- Residential Market
- Light Commercial Market
- Commercial Market
- Indoor Air Quality
- Components & Accessories
- Residential Controls
- Commercial Controls
- Testing, Monitoring, Tools
- Services, Apps & Software
- Standards & Legislation
- EXTRA EDITION
In this week's issue, you will notice an article by Nicholas Bronsen titled "Digital Cameras: A Great Business Tool." It's a different kind of article to be seen in The News, perhaps, but no less informative, we hope. In a world that has become increasingly more like "Star Trek" and less like "Leave It To Beaver," we find ourselves carrying more gadgets than ever before. According to Bronsen, more people in the HVAC industry are carrying and using digital cameras on the job.
In the last few years, we've seen cell phones, text messaging pagers, and cameras combined into one convenient gadget - and don't forget, it might even serve as your alarm clock each morning.
The point is, we are hearing of many more reasons for contracting companies to have at least one or two cameras around the office for that occasional Kodak moment. You know - the moment when you want to show your customer a picture of that cracked pipe instead of asking them to crawl through the mechanical room. Or, the moment when you wish your customer could actually see how dirty the inside of the duct system appears. Yes, cameras sure do come in handy.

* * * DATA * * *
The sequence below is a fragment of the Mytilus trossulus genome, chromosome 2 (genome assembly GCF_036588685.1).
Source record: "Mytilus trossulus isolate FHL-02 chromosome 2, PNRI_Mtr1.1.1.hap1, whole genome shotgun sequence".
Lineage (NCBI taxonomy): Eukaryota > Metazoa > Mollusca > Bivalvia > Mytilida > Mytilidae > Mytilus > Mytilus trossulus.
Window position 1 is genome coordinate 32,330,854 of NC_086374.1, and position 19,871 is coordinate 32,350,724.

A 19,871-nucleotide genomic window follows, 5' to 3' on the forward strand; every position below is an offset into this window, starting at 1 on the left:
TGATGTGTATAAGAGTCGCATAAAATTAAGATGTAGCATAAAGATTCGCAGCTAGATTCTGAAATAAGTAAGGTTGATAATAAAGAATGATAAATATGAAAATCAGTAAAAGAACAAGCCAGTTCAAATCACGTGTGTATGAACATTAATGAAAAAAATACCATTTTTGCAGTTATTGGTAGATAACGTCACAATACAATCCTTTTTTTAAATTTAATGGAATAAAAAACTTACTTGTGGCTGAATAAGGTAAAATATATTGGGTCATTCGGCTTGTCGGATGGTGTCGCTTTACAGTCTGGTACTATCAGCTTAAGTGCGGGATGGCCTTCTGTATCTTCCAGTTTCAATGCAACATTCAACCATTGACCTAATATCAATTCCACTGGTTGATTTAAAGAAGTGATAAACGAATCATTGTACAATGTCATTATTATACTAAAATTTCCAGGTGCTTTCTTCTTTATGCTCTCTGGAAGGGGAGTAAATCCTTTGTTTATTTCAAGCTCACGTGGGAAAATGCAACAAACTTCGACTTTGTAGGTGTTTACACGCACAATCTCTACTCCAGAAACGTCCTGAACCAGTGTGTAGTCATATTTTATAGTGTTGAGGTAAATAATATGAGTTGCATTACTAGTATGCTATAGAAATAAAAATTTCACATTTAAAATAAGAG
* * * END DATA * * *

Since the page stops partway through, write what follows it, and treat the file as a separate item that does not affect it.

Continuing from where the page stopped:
Put Your Shutterbug To WorkWe would like to put your camera and photography skills to good use. Occasionally, our readers send us unique photographs of things they have seen on a jobsite. We would like to invite you to send in action photographs of people servicing equipment, along with a descriptive caption. If your photograph is selected to run in The News, we will send you a check for $50. And, of course, any pictures that are used will carry your name in the caption credit.
Don't worry if you are a professional HVAC veteran, but only a rookie photographer. It's easy. The best photos for print are those that are real and natural instead of staged and phony. The only catch is to remember to set your digital camera on the highest-quality settings.
When submitting photos for consideration, use the following guidelines. In most cases, the art director can convert graphic files to be large enough for print publication. Final converted size should have a resolution of 300 dpi and be at least 5 inches wide for vertical shots, or at least 7 inches wide for horizontal shots. In general, the larger the picture, the better. JPG files are best to submit. If you would like a complete copy of The News' "Digital Art Spec Sheet," visit www.achrnews.com and click on "How To Submit a Press Release to The News."
Send your entries to email@example.com. We will notify you if your photograph has been chosen to appear in the magazine.
Mike Murphy is editor-in-chief. He can be reached at 248-244-6446, 248-244-2905 (fax), or firstname.lastname@example.org.
Publication date: 08/08/2005